where you can react to it. Or, you can similarly shoot yourself
in the foot by over-reacting to that news. I’m going to
walk the line with Kareem Huggins, whose value just spiked this
week with the news of Derrick Ward being cut from the Bucs.
Who is Kareem Huggins? Well, apparently he’s impressed the
coaching staff throughout the pre-season. The Bucs signed him
as an undrafted free agent out of Hofstra in 2009. He was a known
quantity to head coach Raheem Morris (a Hofstra alum) for some
time. Huggins has battled to get to the NFL, but so far, each
chance he’s gotten he’s moved closer. The not entirely
unexpected release of Ward cemented the deal, with Huggins now
a good bet to be primary backup to Cadillac Williams, who is not
the most durable RB himself.
The Huggins hype has more of a feel of the Willie Parker story
when he broke out with the Steelers, as opposed to, say, the hype
surrounding Jacoby Jones last year… and the year before.
Uh oh. Anyway, I’ll take a shot here on Huggins because
RB is still a weakness and I don’t think he will make it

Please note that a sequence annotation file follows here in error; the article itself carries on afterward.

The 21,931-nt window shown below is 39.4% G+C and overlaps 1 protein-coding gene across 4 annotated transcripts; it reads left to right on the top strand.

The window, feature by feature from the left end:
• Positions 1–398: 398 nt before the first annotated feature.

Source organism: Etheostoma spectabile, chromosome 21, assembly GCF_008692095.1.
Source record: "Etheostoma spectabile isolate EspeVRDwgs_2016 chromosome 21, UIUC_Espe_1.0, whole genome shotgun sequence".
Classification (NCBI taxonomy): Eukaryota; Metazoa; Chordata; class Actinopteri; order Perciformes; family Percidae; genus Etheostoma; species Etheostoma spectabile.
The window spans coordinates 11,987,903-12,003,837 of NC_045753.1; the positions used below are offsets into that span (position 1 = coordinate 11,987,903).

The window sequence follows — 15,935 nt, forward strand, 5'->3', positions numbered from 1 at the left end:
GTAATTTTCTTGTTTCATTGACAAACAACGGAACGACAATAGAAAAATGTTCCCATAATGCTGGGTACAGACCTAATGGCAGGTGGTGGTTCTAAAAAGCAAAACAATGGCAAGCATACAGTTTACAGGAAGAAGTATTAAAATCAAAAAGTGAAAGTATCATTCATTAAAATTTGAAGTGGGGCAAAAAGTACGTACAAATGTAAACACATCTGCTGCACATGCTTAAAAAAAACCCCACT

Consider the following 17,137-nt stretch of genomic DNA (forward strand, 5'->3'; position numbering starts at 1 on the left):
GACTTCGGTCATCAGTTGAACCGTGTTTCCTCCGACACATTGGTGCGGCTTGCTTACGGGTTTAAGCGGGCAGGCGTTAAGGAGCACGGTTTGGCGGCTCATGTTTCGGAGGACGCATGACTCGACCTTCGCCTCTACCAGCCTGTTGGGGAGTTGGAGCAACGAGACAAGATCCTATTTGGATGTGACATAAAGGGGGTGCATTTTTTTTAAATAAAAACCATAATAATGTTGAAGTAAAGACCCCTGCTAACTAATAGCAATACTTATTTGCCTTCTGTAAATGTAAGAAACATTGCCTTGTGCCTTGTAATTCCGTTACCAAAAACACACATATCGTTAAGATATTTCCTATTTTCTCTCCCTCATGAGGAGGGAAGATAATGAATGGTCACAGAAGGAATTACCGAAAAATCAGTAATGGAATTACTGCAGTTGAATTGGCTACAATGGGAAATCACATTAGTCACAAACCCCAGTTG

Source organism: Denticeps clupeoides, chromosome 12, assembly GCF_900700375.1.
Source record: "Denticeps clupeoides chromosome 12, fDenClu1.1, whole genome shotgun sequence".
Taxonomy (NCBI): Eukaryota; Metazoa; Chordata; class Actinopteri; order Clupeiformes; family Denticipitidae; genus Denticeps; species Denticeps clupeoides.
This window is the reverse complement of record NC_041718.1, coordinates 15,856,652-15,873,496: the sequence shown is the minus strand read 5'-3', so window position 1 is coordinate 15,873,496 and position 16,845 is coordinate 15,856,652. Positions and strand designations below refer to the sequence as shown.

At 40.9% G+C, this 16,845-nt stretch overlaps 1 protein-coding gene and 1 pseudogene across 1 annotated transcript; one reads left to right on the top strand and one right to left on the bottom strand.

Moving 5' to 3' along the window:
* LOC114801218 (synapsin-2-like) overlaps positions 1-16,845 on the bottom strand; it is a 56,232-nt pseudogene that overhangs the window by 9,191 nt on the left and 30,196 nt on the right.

back to me in the 14th or 15th rounds.
And that is where the draft is at right now. I still have seven
roster spots to fill, and I need to acquire two kickers and two
defenses at a minimum, given the lack of roster moves in this
format. I may try to tag a third defense, which isn’t a
bad strategy for best-ball play, considering that I don’t
need to predict when to start my defense and that the scores for
them do vary a lot week-to-week.
The other two or three spots need more stockpiling at WR and RB,
if decent options come back in the next couple rounds. Perhaps
also a third QB, but I have two good starters already. If I go
that route, I would be taking a chance at this point on someone
like Trent Edwards just for depth and injury insurance.
That concludes my “Drafting from…” series for
2010. Whether you are at the top, middle, or back end of your
draft this year, good luck!.